Africa's top climate change negotiators say they are confident they will get a legally binding agreement at this year's Paris climate change talks.
But scientists say the temperature cap they seek is an estimate at best, and even senior negotiators from South Africa say that with talks beginning Monday, they have not pinned down exactly how much money they want donors to put in to help developing countries adopt climate-friendly strategies.
For months, African negotiators have repeated a sort of mantra as they prepared for climate change talks in Paris: worldwide two-degree temperature rise limit, binding agreement, financial help from developed nations.
South Africa to lead
But as talks began Monday in the cloudy French capital, negotiators from South Africa, the nation that has taken the lead for Africa in the talks, said while they are confident of success, they still are not entirely sure what it will look like.
South Africa hosted the 2011 climate talks, which some experts say marked a turning point in the conversation by allowing poorer nations — like African nations — to have more of a say.
Bongani Majola, a spokesman for President Jacob Zuma, explained from Paris.
“We are expecting that there will be some conclusion of the negotiations that started in Durban in 2011 towards a negotiated, legally-binding agreement. By which we mean that all countries big and small will be bound by an agreement under the auspices of the United Nations that will limit their green[house] gas emissions and work towards a sustainable environment but that they will also contribute to this sustainable environment with their technologies and finances,” he said.
One of the negotiators’ demands is a cap on the average global temperature increase of more than two degrees Celsius, a threshold that scientists have identified as a kind of point of no return on climate change.
But as scientist Agathe Maupin, a researcher at the Johannesburg-based South African Institute of International Affairs explains, the science behind that is complicated. The two-degree benchmark is merely an estimate that could vary widely by location.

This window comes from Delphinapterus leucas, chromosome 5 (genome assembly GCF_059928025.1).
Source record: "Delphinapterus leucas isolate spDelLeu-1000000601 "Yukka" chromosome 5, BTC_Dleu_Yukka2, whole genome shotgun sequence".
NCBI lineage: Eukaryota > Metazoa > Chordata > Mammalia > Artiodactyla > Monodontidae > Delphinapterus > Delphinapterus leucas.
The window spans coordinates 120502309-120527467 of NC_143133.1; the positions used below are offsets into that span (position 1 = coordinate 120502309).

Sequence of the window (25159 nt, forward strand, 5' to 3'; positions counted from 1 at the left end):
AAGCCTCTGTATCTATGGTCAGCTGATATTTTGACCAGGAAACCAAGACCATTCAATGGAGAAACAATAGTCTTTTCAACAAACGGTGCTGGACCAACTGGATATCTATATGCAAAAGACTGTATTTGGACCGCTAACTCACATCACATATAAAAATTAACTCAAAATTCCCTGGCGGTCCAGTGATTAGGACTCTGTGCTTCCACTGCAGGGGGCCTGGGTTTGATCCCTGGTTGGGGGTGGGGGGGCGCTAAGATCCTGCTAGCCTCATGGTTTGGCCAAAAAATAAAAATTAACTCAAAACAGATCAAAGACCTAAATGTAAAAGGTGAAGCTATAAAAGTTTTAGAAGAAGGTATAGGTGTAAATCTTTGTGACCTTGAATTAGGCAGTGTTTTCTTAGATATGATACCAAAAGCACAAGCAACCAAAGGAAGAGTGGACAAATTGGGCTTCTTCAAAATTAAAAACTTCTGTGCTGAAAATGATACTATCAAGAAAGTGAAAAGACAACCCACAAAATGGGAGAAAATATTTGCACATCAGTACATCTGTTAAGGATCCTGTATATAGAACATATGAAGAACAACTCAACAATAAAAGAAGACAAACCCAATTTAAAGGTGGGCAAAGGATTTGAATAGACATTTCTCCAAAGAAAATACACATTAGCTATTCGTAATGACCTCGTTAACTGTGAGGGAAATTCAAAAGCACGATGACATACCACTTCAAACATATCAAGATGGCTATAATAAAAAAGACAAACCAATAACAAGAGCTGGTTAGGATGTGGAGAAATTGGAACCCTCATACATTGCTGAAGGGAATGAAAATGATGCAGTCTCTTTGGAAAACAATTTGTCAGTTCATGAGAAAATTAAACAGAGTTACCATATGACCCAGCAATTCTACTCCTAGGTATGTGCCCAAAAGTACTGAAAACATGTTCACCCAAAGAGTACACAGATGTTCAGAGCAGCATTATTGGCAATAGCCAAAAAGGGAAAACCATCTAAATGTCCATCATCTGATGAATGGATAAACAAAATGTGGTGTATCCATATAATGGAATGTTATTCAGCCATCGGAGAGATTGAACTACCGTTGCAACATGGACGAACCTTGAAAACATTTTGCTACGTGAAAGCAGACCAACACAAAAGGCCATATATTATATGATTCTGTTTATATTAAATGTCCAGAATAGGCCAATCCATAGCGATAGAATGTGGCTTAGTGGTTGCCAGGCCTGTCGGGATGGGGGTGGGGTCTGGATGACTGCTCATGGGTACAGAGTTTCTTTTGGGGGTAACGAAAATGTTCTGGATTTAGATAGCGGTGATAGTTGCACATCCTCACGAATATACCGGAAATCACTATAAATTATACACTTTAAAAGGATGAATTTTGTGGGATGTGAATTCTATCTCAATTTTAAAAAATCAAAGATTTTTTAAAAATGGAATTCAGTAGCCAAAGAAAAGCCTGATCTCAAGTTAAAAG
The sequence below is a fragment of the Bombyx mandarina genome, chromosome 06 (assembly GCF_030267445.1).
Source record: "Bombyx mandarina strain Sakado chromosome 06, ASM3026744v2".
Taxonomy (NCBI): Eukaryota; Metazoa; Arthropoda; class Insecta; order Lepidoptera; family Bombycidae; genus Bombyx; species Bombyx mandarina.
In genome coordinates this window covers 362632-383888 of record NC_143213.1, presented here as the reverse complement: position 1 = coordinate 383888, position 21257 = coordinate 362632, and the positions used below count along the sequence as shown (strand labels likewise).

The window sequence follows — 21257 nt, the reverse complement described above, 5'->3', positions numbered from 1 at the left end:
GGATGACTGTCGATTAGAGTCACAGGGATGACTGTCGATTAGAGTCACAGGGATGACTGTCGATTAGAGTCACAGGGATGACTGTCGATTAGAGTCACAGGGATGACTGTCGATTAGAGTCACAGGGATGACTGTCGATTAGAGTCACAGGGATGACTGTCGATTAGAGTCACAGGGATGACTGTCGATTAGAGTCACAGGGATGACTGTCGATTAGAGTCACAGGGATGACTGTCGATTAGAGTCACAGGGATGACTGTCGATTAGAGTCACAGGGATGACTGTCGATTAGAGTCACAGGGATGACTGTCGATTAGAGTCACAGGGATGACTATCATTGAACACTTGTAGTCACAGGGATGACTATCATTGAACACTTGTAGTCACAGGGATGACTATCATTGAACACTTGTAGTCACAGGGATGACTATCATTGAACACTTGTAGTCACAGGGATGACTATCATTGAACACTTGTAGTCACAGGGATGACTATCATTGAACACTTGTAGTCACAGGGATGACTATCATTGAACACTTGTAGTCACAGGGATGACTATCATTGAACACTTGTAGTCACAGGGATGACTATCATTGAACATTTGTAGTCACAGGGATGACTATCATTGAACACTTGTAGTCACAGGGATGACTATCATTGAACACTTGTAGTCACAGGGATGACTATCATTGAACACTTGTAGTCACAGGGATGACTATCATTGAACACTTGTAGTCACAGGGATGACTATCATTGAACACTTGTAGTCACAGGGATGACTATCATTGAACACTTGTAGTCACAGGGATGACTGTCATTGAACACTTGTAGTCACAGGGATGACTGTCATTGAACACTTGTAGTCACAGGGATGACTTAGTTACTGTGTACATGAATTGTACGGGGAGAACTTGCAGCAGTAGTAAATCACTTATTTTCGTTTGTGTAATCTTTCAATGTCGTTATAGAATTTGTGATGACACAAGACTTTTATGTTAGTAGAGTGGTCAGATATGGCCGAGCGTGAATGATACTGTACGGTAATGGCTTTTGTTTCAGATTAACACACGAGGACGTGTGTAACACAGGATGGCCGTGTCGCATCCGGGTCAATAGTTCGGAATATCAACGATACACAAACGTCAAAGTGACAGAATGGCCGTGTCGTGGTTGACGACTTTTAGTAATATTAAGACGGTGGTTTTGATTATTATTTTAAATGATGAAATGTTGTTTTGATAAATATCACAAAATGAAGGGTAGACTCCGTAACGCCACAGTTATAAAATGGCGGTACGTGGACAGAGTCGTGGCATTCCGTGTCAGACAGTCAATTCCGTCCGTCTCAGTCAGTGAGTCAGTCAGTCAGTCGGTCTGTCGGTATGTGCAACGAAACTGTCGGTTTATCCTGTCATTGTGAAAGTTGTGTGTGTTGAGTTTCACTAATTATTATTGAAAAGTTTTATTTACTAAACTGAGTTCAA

She says that’s one of the reasons it’s often difficult to give specifics when it comes to these climate change talks. The science is complex, and so is the politics that drives major global decisions. And, she says, reconciling the two is a monumental task.
“It’s very difficult as a scientist to kind of translate your scientific knowledge into something that can be used at the political level. It’s actually a very difficult exercise — and especially around climate," she said.
Majola says it’s similarly difficult to nail down what seem to be vital and specific figures — like how much African nations want developed countries to contribute.
“It’s very difficult to estimate how much money and from whom it’s going to come. But we are hoping that countries are going to contribute according to their size,” he said.
Majola says President Zuma is confident going into the talks. But perhaps his own, very complicated role in the talks illustrates the complex challenge that lies ahead.
Zuma will be representing his nation, which is Africa’s biggest polluter and has the second-biggest economy, and has said he intends to play a major part with the team of African negotiators, who represent less developed, poorer nations.
But also he chairs the Group of 77 plus China — and the latter is the world’s largest polluter and a vital South African trade partner. And he plays a key role in the economic bloc known as BRICS, for Brazil, Russia, India, China and South Africa.
His government has said that climate change is undeniably taking a toll on Africa and is hurting agriculture, livelihoods and food security.
But as negotiators gather in Paris this week, the most important thing — a solution — is very much up in the air.